1. To use any scripts you first of all need to install the vSphere CLI (Command Line Interface), which you can download from the VMware website – browse to the “Downloads” section and select vSphere4, then click the “Drivers & Tools” tab. Expand the “Automation Tools & SDKs” section then download the version of the vSphere CLI that matches your vCenter installation, note that you want the standard CLI not the “PowerCLI” (the PowerCLI has similar functionality but integrates with the Windows PowerShell):
    vSphere CLI Download
  2. Once you have downloaded the CLI, run the file to install it. In theory, you can run the CLI on any Windows system with a network connection to your vCenter Server, but in practice it will be much easier to install it on the same system as your VM backup application. For these instructions I have assumed you will install it to the default recommended folder location, but if you choose a custom folder then just change subsequent file paths appropriately.
  3. Now download the script file from and save it to the C:\Program Files (x86)\VMware\VMware vSphere CLI\perl\bin folder.
  4. If you open the Start – Programs – VMware menu you should see an entry for the “VMware vSphere CLI”, with just a Command prompt icon in it. Clicking this will indeed just open a standard command prompt, but with the location changed to the vSphere CLI installation folder. At this point to simplify things in future I would recommend adding the  C:\Program Files (x86)\VMware\VMware vSphere CLI\perl\bin folder to the default folder paths list (this website explains how to do it if you don’t know).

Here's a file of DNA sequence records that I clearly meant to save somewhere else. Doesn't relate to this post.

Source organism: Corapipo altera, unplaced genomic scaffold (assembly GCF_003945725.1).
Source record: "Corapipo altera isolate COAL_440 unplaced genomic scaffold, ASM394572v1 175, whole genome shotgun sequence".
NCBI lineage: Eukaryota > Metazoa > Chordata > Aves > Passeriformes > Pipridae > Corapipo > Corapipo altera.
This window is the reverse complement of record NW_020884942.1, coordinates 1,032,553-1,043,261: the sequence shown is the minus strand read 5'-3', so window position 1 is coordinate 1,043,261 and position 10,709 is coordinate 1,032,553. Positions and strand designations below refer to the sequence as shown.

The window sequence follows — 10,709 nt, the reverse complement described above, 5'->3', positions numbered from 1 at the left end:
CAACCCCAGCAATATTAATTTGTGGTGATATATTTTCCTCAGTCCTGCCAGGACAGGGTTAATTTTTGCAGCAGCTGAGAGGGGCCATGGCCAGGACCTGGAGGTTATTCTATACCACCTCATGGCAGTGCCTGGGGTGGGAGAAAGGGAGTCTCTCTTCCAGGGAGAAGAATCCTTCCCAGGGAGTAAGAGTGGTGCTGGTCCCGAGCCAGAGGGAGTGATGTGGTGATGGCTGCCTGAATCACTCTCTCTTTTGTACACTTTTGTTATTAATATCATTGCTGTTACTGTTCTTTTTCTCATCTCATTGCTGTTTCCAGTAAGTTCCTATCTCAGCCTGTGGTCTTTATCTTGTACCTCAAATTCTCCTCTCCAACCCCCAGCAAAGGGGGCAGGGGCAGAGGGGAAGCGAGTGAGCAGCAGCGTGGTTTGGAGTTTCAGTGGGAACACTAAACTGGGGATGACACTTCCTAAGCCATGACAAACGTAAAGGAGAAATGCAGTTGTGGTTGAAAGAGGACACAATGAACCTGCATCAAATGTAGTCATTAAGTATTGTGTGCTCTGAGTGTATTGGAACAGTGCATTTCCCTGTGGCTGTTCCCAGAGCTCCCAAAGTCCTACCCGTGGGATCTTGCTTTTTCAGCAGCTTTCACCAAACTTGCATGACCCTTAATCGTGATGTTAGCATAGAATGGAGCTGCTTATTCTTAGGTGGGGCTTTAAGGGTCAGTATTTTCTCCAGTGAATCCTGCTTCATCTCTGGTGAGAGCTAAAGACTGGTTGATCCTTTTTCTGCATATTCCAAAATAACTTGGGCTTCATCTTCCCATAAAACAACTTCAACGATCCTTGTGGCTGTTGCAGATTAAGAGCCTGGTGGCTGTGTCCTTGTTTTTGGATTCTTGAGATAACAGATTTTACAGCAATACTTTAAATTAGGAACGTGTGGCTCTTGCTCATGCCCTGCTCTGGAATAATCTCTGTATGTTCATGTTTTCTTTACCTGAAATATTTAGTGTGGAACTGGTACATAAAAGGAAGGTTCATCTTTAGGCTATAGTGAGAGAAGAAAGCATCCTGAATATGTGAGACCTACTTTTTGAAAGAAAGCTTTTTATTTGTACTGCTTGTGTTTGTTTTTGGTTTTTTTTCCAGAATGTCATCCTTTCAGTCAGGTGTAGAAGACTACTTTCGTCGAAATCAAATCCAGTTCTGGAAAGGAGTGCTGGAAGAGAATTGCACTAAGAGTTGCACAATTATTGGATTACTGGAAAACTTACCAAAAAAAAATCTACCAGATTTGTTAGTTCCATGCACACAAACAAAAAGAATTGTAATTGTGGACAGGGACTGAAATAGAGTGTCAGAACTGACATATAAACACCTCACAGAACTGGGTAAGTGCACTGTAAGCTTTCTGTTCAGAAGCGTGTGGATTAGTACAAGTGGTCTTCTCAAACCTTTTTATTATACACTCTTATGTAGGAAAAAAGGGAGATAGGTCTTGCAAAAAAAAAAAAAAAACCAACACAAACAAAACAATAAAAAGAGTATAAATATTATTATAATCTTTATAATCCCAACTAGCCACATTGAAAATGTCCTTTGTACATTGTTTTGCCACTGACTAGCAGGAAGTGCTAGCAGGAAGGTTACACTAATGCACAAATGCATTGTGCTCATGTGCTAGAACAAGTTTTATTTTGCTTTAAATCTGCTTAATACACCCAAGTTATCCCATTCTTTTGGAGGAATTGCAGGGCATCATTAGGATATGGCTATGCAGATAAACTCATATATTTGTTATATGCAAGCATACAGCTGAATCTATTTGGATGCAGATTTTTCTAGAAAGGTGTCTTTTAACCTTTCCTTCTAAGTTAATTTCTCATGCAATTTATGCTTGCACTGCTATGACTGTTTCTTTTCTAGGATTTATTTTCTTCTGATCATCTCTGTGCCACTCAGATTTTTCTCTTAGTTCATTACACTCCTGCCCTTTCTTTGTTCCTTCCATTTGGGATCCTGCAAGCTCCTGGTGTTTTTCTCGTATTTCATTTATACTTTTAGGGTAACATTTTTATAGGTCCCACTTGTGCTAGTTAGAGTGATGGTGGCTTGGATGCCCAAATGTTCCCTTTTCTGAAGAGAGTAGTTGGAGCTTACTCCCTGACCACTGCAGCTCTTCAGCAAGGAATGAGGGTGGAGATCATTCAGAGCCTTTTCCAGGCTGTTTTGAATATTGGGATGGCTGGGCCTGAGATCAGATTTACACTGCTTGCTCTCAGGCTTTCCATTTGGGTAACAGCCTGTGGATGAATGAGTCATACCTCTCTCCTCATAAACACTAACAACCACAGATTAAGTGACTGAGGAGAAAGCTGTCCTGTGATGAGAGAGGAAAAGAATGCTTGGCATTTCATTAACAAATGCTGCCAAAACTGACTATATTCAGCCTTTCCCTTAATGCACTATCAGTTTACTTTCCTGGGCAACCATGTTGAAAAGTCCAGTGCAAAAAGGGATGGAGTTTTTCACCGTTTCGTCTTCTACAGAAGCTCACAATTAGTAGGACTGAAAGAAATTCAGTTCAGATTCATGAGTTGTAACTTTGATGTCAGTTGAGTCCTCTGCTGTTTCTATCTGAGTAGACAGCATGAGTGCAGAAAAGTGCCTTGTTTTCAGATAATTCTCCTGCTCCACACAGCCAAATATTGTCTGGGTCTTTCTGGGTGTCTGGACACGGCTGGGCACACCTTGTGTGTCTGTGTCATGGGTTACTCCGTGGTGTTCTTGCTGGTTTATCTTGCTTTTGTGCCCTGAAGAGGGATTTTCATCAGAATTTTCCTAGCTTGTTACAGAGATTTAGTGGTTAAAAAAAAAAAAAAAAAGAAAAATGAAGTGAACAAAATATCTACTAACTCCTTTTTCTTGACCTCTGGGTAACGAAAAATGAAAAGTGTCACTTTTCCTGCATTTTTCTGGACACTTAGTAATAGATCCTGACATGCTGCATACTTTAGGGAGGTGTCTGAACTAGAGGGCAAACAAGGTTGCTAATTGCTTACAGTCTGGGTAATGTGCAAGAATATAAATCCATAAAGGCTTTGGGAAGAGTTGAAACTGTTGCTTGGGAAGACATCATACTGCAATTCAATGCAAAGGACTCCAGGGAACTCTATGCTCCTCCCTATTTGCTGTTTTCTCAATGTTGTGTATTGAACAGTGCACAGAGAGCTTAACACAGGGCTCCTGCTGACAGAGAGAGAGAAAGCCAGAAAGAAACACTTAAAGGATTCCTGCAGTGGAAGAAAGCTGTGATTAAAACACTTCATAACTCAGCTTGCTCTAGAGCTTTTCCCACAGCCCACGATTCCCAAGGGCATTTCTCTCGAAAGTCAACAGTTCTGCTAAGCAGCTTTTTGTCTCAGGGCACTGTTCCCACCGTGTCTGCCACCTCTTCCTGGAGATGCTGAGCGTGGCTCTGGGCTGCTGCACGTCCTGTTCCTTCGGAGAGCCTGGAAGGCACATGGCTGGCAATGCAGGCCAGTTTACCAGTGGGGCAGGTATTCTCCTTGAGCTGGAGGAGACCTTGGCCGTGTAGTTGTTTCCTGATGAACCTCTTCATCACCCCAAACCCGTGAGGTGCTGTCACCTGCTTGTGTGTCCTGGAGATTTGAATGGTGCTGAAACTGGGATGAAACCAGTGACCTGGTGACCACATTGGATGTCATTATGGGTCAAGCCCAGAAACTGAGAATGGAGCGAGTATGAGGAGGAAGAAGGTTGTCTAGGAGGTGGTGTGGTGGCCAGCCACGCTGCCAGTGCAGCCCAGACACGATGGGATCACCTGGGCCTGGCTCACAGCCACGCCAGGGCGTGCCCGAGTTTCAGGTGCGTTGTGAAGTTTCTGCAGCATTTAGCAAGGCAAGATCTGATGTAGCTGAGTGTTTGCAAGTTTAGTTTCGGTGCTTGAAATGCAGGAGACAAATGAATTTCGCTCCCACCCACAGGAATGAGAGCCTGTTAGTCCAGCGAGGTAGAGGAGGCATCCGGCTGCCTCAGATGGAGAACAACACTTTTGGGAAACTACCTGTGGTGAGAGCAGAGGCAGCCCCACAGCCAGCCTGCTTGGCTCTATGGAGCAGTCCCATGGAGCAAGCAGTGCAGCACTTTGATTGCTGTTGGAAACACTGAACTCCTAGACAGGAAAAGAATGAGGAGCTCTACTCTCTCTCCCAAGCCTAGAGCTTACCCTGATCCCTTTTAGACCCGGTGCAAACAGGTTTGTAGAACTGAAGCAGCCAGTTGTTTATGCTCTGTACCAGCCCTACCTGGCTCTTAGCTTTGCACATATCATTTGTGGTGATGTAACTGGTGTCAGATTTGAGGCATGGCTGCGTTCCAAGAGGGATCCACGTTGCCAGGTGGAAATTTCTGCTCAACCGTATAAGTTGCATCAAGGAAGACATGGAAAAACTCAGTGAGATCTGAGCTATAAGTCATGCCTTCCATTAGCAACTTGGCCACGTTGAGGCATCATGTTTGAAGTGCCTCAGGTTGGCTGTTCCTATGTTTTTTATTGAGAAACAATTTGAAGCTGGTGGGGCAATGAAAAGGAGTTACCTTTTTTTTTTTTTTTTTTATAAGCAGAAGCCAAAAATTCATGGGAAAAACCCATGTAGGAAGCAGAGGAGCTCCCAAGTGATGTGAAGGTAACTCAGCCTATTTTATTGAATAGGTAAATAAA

5. With the path set, you should now find you can execute your scripts from a standard Command Prompt. Try entering /? in order to see the online help listing all the options for this script. You will see that you can specify explicit or passthrough authentication. We will assume you are running it on your vCenter Server with sufficient privileges to use passthrough.
  6. Now we need to test running the script with the required options to first turn off FT, and then to turn it back on again. It would be a good idea to create a test FT VM for testing these procedures rather than using a live production VM, just in case. The command to turn off FT should be something like this: –server vcenter.domain.local –passthroughauth –operation stop –vmname MyTestFTvm , where vcenter.domain.local is the FQDN (or IP) of your vCenter Server. Enter that command at the prompt and run it, it should return some progress information, you should see the task appear in the vSphere Client, and the Fault Tolerance will be turned off for that VM.
  7. In the event that the script fails to turn off FT, then the output in the Command Prompt window, or the Task Status in the vSphere Client will usually give a good indication of the cause of the problem. You may also add the –verbose option to the command which should make it return more detailed error messages.
  8. The command to turn on FT should be identical to the turn off command, except with –operation create instead, so now you should be able make a test VM Fault Tolerant and then remove FT again afterwards.